When Warren Buffett’s annual letter to Berkshire Hathaway shareholders was published last weekend, media coverage focused on the chairman and CEO’s mea culpaabout Berkshire’s investment in Kraft Heinz
his lament that he couldn’t find the next big investment to buy, the accounting change that caused Berkshire to take a $20 billion write-down, and, once again, his failure to announce any formal succession plans even though Buffett is 88 years old and Vice Chairman Charlie Munger is 95.
But one thing jumped out at me in his annual letter and a subsequent extended interview with Becky Quick of CNBC: his acknowledgment that his best stock pickers hadn’t beaten the market and his tacit admission that investors couldn’t expect Berkshire Hathaway
to do so in the future, either.
Todd Combs and Ted Wechsler joined Berkshire as investment managers within a year of each other in 2011-2012. “Overall, they are a tiny bit behind the S&P
each by just almost the same margin over the same time,” Buffett told Quick. “They’ve done better than I have.”
Humility aside, that’s quite an admission: Warren Buffett, the greatest investor in history, is saying that neither he nor his best handpicked stock-picking talent has achieved the essential goal of active money management — beating a boring old index fund any schlemiel can buy in his or her 401(k).
And the numbers show he’s right. Since the bear market low of March 9, 2009. Berkshire Hathaway Class B stock advanced by 338% through Wednesday’s market close.
But remember: Buffett loves to collect dividends from the stocks he owns — Berkshire earned $3.8 billion in dividends in 2018 — but he hates paying them out to his shareholders. Why? Because he’d rather invest the cash internally or deploy it in future investments (the kind he says he can’t find these days).
So while Berkshire shareholders don’t earn dividends, unsophisticated investors in the plain-vanilla S&P 500 index fund or ETF do — about 1.8%-2% a year since 2009. If they reinvested those dividends, as good long-term investors should, anyone who owned the SDPR S&P 500 ETF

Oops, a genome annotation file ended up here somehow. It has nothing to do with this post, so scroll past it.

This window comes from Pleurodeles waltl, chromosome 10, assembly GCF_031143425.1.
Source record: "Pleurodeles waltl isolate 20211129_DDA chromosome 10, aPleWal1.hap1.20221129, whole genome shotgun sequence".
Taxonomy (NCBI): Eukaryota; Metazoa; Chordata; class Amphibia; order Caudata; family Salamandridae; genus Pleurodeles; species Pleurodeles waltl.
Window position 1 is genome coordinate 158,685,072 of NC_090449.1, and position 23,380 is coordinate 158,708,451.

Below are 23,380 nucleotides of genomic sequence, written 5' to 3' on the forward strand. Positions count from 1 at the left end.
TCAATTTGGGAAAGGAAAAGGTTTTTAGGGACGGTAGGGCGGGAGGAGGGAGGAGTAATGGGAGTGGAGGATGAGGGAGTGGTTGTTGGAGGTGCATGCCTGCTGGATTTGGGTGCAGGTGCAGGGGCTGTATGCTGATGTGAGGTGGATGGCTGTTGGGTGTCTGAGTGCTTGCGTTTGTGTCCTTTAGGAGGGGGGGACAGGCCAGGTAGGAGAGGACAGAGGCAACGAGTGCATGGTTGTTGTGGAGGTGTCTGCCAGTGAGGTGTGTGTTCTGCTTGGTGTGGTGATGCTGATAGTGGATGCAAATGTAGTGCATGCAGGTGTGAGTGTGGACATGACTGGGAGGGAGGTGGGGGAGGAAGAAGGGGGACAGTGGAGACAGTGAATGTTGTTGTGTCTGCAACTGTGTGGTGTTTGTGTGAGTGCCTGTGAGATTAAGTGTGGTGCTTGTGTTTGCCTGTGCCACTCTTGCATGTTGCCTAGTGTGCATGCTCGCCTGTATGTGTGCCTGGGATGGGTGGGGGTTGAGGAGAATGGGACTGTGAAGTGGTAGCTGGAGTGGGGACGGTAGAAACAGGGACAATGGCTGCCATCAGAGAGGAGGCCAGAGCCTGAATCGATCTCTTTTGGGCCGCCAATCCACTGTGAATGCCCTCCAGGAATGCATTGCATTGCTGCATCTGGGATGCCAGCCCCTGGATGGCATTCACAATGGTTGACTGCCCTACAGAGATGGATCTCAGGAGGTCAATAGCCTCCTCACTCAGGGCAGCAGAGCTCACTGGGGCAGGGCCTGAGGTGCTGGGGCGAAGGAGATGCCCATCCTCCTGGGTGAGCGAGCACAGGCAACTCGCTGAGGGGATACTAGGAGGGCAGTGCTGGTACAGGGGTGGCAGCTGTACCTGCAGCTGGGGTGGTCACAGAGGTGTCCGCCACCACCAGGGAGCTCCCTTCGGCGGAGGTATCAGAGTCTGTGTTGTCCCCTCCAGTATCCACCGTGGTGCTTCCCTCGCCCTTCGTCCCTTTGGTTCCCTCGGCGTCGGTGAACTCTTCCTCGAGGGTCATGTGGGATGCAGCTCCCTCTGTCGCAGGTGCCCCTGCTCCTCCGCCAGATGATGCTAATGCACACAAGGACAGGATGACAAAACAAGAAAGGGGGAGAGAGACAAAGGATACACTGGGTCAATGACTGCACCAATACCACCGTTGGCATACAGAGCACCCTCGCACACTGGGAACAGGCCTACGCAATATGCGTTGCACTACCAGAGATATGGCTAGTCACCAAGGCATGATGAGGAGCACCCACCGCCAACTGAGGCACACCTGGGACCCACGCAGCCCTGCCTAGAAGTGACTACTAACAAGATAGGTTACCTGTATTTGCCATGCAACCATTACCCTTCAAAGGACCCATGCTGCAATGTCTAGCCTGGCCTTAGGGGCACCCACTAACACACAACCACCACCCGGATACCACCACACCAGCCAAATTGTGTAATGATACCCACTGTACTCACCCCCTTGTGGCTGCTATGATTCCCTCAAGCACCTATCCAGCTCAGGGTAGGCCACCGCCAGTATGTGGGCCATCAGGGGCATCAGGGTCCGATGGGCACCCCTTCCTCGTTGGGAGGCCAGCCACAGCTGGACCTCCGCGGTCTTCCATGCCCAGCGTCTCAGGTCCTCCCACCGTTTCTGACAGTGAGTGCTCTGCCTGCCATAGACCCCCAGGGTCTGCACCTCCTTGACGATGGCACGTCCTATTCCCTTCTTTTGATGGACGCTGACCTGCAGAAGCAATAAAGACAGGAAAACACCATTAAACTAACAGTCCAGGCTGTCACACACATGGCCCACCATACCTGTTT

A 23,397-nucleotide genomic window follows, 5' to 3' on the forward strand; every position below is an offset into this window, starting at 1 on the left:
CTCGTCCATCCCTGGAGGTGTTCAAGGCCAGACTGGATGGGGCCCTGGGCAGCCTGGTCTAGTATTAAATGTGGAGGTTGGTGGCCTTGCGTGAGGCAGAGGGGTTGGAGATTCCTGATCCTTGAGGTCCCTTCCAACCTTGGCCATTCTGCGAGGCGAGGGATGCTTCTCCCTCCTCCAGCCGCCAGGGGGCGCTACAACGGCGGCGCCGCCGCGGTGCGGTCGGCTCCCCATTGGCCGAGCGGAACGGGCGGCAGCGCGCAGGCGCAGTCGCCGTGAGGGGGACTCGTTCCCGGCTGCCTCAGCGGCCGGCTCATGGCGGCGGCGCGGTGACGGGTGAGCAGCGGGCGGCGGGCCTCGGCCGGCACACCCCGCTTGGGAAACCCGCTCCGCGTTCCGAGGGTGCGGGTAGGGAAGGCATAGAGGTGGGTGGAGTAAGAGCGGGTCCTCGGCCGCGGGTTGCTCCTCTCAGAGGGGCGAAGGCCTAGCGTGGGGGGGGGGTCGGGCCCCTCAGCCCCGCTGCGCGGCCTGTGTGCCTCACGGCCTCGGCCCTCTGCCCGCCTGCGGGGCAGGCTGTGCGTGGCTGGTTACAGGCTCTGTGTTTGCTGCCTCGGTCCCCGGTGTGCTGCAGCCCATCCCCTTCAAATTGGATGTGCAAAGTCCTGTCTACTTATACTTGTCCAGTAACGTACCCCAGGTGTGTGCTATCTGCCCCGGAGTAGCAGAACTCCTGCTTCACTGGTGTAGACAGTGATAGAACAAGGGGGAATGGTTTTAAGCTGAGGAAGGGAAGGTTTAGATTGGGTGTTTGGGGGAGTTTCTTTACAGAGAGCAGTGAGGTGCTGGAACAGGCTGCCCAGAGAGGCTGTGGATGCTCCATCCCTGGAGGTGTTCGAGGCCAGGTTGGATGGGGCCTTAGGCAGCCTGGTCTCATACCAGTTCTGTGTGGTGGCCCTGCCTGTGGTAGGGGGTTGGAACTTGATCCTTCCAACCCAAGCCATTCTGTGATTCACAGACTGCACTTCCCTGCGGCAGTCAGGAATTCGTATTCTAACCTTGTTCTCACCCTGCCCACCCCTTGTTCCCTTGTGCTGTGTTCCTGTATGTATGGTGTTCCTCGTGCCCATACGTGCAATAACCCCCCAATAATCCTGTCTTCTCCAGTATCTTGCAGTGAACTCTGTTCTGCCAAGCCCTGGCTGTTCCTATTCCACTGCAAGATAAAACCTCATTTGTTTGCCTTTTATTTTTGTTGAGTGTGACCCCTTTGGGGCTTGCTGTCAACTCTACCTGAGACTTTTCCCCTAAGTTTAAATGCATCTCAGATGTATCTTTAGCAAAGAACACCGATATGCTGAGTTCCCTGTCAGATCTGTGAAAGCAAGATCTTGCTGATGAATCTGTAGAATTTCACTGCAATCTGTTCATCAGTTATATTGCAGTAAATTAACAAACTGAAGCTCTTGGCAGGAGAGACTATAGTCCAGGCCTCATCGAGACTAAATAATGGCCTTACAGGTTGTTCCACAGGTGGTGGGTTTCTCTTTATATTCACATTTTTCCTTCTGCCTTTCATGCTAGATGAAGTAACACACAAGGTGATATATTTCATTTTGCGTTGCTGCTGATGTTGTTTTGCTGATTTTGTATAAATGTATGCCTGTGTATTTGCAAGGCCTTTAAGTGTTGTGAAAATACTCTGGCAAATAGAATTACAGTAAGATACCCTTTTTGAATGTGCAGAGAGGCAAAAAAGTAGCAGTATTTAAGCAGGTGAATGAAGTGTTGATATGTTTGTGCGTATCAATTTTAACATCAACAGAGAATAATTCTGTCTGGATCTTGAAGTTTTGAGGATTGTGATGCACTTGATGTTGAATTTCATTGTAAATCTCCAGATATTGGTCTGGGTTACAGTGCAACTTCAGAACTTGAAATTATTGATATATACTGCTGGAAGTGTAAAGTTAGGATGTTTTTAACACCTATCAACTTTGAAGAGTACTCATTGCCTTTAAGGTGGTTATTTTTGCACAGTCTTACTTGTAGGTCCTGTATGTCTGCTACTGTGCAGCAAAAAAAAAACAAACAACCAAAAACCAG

since the bull market began would have racked up a 403% gain through Wednesday’s close, absolutely smoking Berkshire’s performance. (It should be noted, however, that Berkshire, whose portfolio is chock-full of big, cash-rich companies, gained 28.4% from the March 2000 bull market top through the March 2009 market low, while SPY lost nearly half its value over the same period, even while reinvesting dividends.)
It gets worse. Many people, myself included, think an S&P 500 index fund is inadequate to capture the market’s full potential return, because it doesn’t include small- or midcap stocks, which historically outperform the large-cap names in the S&P. A representative ETF that covers the whole U.S. stock market, Vanguard Total Market Index
has put both Berkshire and the S&P to shame: Since March 2009, it has risen by about 420%, including dividends. Game, set, and match.
That’s why we shouldn’t be surprised by Buffett’s own favorable comments about index funds. “If my [initial] $114.75 had been invested in a no-fee S&P 500 index fund [in 1942], and all dividends had been reinvested, my stake would have grown to be worth (pre-taxes) $606,811 on January 31, 2019,” he wrote in the annual letter. “That is a gain of 5,288 for 1.” He said on CNBC that $10,000 invested in an index fund in 1942 (34 years before the first one opened, but never mind) would be worth $51 million today.
“Consistently buy an S&P 500 low-cost index fund,” he said last year. “I think it’s the thing that makes the most sense practically all of the time.” Securities laws would probably prevent him from touting Berkshire Hathaway stock, but Buffett is intellectually honest, and I don’t think he’d recommend shares in his own company over an index fund even if he could.
So, does Berkshire’s inability to beat the market over the last 10 years mean Buffett’s “losing it”? From the annual letter and his extended appearance on CNBC, at 88 he seems as sharp as ever. But maybe a decade-long bull market, the evolution of algorithms and artificial intelligence, and the overpowering logic of indexing have simply taken away the edge this magnificent investing brain maintained for six decades.
When Vanguard founder John Bogle died in January, I said he was the most influential investor of the 20th century, surpassing even Buffett. I suspect many people thought I was way off base.
But now even Buffett seems to be tacitly acknowledging that the long arc of investing history has finally caught up with him and Munger. Bogle’s unwavering advocacy of passive investing has given him a posthumous triumph over the man many people regard as the greatest investing genius the world has ever seen.
Howard R. Gold, a MarketWatch columnist, doesn’t own any shares in Berkshire Hathaway. Follow him on Twitter @howardrgold.